Elizabethton residents need to start asking questions about city’s plans for EED

Published 9:23 am Wednesday, January 16, 2019

Residents in Elizabethton and most of Carter County light up their homes, businesses, and streets with “public power” from their local municipally owned Elizabethton Electric Company. Its purpose: Providing reliable and safe electricity at a reasonable price while supporting their local community. Service is the primary objective.
Success of the city-owned utility is reflected in creditworthy bond ratings, local jobs, and economic development, efficient performance and high customer satisfaction. Founded in 1945 as a publicly owned power distributor, EED buys electricity generated by the Tennessee Valley Authority, and distributes it for sale to its customers.
According to its website, the Elizabethton Electric Department provides electric power to over 25,000 customers in a distribution area covering over 129 square miles, and includes over $88,000,000 in assets in four counties and four cities and towns in Northeast Tennessee. This area includes portions of Carter, Sullivan, Unicoi, and Washington counties; the cities of Elizabethton, Watauga and Johnson City, and the Town of Unicoi. It is an enterprise in which the city and the utility’s customers have had a vested interest.
Now, the city is talking about selling to BrightRidge, formerly the Johnson City Power Board. Both utilities face similar challenges from the Tennessee Valley Authority’s changing electric rate structure and stagnant revenues.
Elizabethton currently charges its residential customers about a half-cent more per kilowatt-hour of electricity than BrightRidge. However, BrightRidge’s fixed base rate is about $7 more. That means the average monthly electric bill for BrightRidge customers with a house using 1,200 kilowatt-hours is $1.25 more.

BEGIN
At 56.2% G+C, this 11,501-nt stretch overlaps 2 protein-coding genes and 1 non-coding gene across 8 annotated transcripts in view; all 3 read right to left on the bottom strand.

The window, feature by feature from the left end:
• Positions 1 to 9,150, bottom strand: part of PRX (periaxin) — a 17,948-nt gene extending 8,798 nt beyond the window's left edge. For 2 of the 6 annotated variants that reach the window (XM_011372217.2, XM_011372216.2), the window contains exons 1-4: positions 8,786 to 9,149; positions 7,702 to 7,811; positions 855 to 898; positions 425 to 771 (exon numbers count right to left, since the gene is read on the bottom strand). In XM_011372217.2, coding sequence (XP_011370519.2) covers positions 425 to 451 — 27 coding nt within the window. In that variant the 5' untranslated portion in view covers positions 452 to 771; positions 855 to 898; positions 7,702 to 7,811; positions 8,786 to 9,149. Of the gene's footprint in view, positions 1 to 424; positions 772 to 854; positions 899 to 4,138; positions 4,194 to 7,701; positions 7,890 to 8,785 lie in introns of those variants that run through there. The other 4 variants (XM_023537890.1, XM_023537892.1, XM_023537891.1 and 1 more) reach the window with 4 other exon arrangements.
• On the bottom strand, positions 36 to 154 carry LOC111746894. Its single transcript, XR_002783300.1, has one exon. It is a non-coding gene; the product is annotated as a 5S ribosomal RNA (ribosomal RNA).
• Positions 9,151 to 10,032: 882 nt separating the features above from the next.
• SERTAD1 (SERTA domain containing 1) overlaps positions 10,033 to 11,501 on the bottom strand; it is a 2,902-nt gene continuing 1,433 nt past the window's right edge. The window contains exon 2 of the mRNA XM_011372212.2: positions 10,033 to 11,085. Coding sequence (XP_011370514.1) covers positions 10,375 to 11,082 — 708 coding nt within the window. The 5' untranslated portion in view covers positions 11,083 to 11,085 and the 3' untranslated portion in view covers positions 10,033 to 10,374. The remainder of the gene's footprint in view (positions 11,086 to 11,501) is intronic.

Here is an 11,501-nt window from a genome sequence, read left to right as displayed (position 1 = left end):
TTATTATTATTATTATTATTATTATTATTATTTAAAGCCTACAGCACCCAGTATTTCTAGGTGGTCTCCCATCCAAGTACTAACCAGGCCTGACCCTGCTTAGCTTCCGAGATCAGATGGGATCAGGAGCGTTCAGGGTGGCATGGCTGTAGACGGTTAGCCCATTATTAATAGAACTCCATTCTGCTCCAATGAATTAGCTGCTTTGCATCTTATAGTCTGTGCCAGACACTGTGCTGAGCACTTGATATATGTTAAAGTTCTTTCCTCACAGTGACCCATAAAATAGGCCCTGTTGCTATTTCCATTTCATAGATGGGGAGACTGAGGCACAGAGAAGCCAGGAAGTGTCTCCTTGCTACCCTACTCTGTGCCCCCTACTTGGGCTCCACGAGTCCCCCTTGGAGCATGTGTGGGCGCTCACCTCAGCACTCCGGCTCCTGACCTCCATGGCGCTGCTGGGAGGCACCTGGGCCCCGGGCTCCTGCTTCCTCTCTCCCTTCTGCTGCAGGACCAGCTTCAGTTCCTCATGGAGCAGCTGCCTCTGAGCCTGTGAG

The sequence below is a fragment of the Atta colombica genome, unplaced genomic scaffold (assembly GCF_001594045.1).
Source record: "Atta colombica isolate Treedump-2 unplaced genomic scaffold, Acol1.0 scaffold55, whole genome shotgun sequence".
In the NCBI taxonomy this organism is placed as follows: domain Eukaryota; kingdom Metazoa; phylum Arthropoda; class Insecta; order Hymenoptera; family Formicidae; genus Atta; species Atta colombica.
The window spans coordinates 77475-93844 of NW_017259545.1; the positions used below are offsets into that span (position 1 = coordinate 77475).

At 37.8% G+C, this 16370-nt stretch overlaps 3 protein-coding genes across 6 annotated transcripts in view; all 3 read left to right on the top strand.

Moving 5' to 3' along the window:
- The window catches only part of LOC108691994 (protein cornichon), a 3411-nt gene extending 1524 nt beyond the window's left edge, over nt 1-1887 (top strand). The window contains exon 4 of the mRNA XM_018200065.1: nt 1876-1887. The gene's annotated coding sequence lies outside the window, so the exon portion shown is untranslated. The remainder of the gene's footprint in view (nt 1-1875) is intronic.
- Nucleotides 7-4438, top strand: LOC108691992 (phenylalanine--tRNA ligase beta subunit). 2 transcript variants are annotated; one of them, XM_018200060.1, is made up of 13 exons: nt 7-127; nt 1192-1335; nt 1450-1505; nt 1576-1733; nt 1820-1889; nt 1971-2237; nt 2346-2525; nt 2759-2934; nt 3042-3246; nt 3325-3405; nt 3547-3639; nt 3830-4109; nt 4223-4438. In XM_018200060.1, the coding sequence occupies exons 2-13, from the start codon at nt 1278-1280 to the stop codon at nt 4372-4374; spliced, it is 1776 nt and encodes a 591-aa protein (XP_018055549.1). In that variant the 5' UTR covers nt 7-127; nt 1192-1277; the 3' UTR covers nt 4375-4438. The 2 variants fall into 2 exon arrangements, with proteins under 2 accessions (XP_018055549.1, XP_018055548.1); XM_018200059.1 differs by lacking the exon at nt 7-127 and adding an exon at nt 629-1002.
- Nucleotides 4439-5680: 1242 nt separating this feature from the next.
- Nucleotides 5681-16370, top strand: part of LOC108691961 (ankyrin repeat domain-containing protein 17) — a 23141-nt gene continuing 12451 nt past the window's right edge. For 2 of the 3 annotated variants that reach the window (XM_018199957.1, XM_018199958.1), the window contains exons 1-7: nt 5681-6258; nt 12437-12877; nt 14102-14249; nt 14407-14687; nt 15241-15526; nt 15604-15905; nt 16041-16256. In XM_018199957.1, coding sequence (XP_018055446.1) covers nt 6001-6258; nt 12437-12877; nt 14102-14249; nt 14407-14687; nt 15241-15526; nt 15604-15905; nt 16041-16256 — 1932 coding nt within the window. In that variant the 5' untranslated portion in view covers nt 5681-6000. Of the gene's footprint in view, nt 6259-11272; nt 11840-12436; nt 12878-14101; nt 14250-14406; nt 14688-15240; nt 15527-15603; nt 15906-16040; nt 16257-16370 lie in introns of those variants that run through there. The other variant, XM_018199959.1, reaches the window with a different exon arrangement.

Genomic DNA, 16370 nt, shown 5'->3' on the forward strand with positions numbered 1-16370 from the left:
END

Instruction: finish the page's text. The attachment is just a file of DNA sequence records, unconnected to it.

During a presentation recently to the City Council, consultants who have studied the buyout, said EED customers would see no rate increase the first year, but would see an annual increase of $13.75 during years two through five. If the buyout is not approved, EED customers would probably not see an increase.
Merging the two public utilities would require a public referendum of city voters, a majority vote of the Elizabethton City Council and an affirming vote by BrightRidge’s board of directors.
It’s a lot for Elizabethton residents to chew on, especially relinquishing control of its power company. It seems that the Elizabethton Council is more and more looking for outside interests to operate its entities. It tried that with the golf course, and it failed. Just this season, it approved a management firm for the Elizabethton Twins, and now consideration is being given to the merger of its electric department with BrightRidge.
While we do not know all the details involving the proposed merger, the question is: Are we as a community unable to manage our own businesses? Do we not have the talent and resources to manage our departments? And, if the department is healthy and is financially stable, why sell one of our biggest resources to a neighboring city?
There are lots of questions to be answered, and Elizabethton City residents need to start asking the questions. If not, we might get sold down the river, and lose one of our biggest assets.

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